Like the fun The Miami Connection and the amazing Roar, The Visitor is another intriguing oddity that's been rescued from obscurity and restored by Drafthouse Films, and is now aggressively staking its claim in the "worst movie ever made" sweepstakes. Like an artwork created in different medium and then run through a shoddy automated translation script, The Visitor takes elements from Close Encounters of the Third Kind, The Omen, The Exorcist and The Birds, but with no effort to make these disparate influences work together.
John Huston stars as some kind of space angel (named "Yaweh") who is sent to Earth by a space Jesus (Franco Nero) to neutralize an 8-year-old girl who is the half-spawn of the evil escaped prisoner "Sateen" (are you getting the religious connotations here?). This girl, Katy (Paige Connor, who looks suspiciously like Linda Blair), is a pretty intense brat, especially when her eyes turn silver and she taps into her telekinetic powers to do things like make basketball hoops explode, or make birds attack cops, or annoy boys at the ice skating rink.
Even though the plot is laid out by space Jesus in the opening 10 minutes, The Visitor is astonishingly incoherent for the remainder, as none of the characters' words or actions seem to align with their intended purposes. Huston casually lurks around as Katy wreaks all kinds of havoc and rarely seems bothered by it. Katy seems evil, but she has no compelling objective beyond emotionally exhausting (and kind of shooting) her resilient mother (Joanne Nail). Lance Henriksen is appointed by an unexplained cabal of businessmen to do something with Katy and her mother, and fails at it, but what it is and how he doesn't do it is never clear. Glenn Ford investigates nothing by peeking through windows. Sam Peckinpah makes weird hand gestures. Mel Ferrer is there for some reason. Who? What? When? Where? Why? The Visitor is not concerned with such mundane questions. Shelley Winters, as a sassy maid, at least slaps the shit out of Katy, offering the audience a rare relatable moment.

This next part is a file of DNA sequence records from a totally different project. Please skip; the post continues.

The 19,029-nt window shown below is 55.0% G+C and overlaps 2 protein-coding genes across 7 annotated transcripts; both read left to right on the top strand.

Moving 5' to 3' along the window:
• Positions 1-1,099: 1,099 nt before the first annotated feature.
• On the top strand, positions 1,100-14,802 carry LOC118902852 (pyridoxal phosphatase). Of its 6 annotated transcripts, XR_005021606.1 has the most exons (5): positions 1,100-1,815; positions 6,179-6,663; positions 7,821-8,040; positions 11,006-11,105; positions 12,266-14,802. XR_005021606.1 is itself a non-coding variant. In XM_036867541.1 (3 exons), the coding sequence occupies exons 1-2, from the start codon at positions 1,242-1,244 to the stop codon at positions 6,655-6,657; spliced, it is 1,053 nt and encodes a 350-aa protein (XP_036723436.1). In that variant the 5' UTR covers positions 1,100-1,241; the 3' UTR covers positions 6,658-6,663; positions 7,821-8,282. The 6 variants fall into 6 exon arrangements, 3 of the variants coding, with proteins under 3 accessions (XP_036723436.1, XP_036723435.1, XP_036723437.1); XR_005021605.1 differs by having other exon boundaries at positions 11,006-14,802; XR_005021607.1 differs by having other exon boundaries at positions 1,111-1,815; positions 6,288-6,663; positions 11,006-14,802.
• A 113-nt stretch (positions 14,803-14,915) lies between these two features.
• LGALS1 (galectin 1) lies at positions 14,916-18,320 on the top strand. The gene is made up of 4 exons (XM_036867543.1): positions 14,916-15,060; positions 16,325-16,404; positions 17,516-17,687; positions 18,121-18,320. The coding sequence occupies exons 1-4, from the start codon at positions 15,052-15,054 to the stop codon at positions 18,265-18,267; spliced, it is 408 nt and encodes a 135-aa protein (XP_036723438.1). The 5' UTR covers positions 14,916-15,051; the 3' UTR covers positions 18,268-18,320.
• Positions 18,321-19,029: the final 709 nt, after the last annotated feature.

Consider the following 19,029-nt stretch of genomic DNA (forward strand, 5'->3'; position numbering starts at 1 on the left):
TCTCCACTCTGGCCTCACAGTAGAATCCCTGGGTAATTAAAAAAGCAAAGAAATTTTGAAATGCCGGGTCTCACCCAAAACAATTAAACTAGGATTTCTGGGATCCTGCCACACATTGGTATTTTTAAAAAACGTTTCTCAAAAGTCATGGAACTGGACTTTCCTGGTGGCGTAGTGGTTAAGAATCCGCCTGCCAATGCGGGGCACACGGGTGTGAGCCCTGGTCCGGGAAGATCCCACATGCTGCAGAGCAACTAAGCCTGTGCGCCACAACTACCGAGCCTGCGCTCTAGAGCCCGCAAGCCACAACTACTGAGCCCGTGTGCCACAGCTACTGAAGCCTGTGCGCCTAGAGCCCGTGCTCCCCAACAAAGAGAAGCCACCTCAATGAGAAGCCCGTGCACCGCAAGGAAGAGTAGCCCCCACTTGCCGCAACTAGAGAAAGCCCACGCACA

The Visitor looks pretty great at times, with some neat visual concepts — the opening sequence is stunning despite the lousy effects — but unlike director of photography Ennio Guarnieri, director Giulio Paradisi (credited as Michael J. Paradise) and his team of shocking screenwriters (Luciano Comici, Robert Mundi and Ovidio G. Assonitis) show a complete lack of aptitude their jobs. As horror movie, The Visitor is pretty disappointing with only a couple of genre-worthy scenes; but as a normal movie, it's a complete wreck — with a gonzo ending featuring the single worst "bird" effect in cinema history — and that counts for something.